Mission’s new site a real refuge

By JIM HALEY

Herald Writer

Jeanette Robinson was deep in despair during the summer when she locked herself in her apartment and smoked crack cocaine for four days.

She had just ruined 11 years of being "clean and sober."

Now, "it’s so joyful waking up every day knowing that I don’t have to live like that anymore," she said Sunday.

Robinson and her 11-year-old son are temporary residents of the Everett Gospel Mission shelter for women and children, a neat and new facility in a serene neighborhood in Lowell.

She was one of the helpers who prepared the facility for an open house and a first anniversary party Sunday afternoon.

A throng packed the shelter’s chapel for a presentation about the shelter that moved a year ago from a smaller facility on Hewitt Avenue near downtown Everett. That was a wise decision, executive director Sylvia Anderson said.

Moving into a residential neighborhood has helped people like Robinson.

"It caused a transformation in the minds of the women as to their expectations of where they should live or could live," Anderson said.

A nice, middle-class neighborhood with views of the Snohomish Valley and Cascades is a much better location than Hewitt Avenue where the women were likely as not to find drugs and the same sort of conditions that set their lives awry in the first place, she said.

"It’s in a neighborhood-type environment so you feel like you’re in a safer place," Anderson said. "I think that raises expectations for themselves."

One of Sunday’s guests, Helen Jackson, agrees.

"I think it’s great to come on a day like this where you can see the young women, visit with the people in the community who are interested in this place," said the widow of the late Sen. Henry M. Jackson of Everett. "It’s a wonderful, tranquil setting. I think they need a little bit of serenity in their lives."

Jackson was invited to the facility more than a year ago when the organization’s board was considering a purchase of what had been a home for patients with Alzheimer’s.

"I came out and thought the whole thing was terrific," Jackson said. She still does.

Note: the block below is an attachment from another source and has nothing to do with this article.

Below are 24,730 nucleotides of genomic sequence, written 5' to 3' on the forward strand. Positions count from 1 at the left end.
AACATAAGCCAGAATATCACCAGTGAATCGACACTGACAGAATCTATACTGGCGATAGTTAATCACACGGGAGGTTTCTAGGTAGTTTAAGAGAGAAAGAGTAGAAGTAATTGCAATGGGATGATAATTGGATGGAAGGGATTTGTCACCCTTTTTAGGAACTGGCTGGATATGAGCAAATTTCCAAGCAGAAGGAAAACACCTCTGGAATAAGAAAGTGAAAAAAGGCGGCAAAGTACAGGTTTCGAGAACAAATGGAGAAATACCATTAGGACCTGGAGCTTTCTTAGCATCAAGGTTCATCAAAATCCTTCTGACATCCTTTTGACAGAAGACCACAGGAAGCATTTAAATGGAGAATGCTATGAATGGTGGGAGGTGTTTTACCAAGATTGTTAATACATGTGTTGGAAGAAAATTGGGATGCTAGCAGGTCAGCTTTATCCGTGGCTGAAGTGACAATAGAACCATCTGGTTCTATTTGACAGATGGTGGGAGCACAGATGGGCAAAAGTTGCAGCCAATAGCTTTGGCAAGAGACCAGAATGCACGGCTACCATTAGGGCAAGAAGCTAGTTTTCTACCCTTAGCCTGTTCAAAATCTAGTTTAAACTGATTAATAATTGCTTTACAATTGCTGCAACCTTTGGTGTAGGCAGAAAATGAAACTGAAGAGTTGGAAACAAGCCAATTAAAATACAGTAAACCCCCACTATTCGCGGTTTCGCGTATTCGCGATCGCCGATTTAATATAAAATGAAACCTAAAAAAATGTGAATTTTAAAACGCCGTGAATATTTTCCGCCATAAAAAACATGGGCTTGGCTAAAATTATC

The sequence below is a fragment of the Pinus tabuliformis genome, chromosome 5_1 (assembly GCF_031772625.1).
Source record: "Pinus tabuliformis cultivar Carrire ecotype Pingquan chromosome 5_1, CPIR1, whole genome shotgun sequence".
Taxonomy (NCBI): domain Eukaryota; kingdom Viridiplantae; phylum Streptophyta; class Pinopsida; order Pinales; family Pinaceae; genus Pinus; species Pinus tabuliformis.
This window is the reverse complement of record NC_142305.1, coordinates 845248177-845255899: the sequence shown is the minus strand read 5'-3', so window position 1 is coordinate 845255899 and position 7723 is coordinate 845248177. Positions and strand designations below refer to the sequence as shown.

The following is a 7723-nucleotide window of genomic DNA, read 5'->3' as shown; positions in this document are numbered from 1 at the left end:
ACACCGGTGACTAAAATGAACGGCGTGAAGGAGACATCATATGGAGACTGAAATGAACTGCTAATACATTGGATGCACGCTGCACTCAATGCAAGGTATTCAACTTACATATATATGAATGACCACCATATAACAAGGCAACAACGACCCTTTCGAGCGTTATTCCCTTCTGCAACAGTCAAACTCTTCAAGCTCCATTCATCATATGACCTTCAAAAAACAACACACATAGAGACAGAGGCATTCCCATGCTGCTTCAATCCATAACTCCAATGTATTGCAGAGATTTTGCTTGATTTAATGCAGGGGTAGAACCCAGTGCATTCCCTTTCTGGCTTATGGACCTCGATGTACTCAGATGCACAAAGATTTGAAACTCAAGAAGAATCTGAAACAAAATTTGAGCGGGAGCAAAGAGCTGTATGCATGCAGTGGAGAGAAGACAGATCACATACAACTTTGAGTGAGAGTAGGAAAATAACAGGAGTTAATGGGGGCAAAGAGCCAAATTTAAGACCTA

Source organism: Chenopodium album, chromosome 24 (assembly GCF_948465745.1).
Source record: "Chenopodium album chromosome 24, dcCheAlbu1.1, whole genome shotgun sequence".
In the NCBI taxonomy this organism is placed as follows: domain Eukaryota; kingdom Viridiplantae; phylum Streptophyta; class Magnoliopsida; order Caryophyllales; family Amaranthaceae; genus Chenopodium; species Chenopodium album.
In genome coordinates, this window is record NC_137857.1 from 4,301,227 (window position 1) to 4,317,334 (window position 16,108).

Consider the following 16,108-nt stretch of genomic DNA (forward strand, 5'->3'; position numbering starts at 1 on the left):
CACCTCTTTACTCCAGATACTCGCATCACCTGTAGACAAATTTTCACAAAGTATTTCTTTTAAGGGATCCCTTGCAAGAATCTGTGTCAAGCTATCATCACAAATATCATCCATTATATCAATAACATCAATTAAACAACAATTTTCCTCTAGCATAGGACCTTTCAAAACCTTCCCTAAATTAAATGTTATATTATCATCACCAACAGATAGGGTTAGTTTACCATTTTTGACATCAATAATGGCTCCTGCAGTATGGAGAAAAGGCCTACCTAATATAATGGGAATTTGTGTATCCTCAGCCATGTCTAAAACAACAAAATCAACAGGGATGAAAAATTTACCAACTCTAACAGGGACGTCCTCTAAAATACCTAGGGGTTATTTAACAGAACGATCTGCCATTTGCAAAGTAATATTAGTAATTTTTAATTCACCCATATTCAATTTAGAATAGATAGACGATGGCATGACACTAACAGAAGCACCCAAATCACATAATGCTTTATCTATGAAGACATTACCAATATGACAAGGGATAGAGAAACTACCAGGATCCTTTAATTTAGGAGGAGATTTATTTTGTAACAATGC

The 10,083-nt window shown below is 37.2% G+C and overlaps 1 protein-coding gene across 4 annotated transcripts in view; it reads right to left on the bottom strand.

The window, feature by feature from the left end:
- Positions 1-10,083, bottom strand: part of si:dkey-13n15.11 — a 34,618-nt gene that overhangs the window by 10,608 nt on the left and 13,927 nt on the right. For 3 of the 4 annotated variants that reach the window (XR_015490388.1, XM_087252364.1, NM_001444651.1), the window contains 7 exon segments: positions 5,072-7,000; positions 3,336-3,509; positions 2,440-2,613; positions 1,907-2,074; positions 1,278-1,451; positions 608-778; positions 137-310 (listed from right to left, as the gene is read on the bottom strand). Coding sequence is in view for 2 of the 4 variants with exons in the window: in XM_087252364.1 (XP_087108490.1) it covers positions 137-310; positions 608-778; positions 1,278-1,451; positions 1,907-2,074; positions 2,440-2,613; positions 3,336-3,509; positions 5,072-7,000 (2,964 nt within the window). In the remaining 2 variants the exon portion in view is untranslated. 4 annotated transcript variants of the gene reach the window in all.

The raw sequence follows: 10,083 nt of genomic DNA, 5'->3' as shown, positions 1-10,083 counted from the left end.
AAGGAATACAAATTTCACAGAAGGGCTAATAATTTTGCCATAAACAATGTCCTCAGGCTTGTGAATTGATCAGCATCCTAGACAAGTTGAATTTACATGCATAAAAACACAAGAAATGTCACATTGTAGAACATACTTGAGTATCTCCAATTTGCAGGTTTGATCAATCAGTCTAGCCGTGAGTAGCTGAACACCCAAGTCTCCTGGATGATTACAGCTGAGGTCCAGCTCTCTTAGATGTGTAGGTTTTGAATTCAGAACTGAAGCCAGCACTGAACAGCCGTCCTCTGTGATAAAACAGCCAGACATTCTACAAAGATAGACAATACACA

The hope is that when women see the kind of lives they could live, they will be reluctant to fall back into some of the patterns that brought them to the shelter in the fist place.

Some of the residents have had drug or alcohol problems, many had been emotionally or physically abused. Maybe they have been evicted because they lost jobs, Anderson said.

"I like to tell people our clients are your sister, your mother, some of your girlfriends and some of your best friends," Anderson said. "Some are here because they just gave up on life and ended up on the street or living in the bushes."

The shelter has a strong structure and strict rules everyone is expected to follow. Everybody has chores and must keep up their rooms.

The facility has a capacity of 75. Most are alone, but one of the four buildings is reserved for women with children.

In addition, the shelter has firm ties to various other social and support agencies for counseling and job preparation programs.

Although some in the Lowell community were nervous when the Everett Gospel Mission opened the shelter, Anderson thinks that storm has been quieted.

"They’ve welcomed us," she said. The only complaint she heard from a neighbor was addressed immediately, Anderson said.

Neighbor Steve Willey said he has seen no problems, despite a warning about it from his mother. Another neighbor, Cinderc Tong, added: "I’ve had no problems with them at all. They’re usually pretty quiet over there."

As for single mother Robinson, she’s glad someone in her church got her into the shelter. She didn’t want to go back to her old apartment, where drugs are readily available and there’s the memory of her binge.

She hopes to be out of the shelter by the end of the year, in a new home away from drugs.

"I’m happy now," she said. "I have everything I want. (The shelter) has given me a chance to really look at myself. My son lost trust in me."

Every day she does something to enhance her recovery. Robinson said she’s getting stronger.

"I no longer feel lonely and overwhelmed," she added. "I have all these ladies on this property to talk to."

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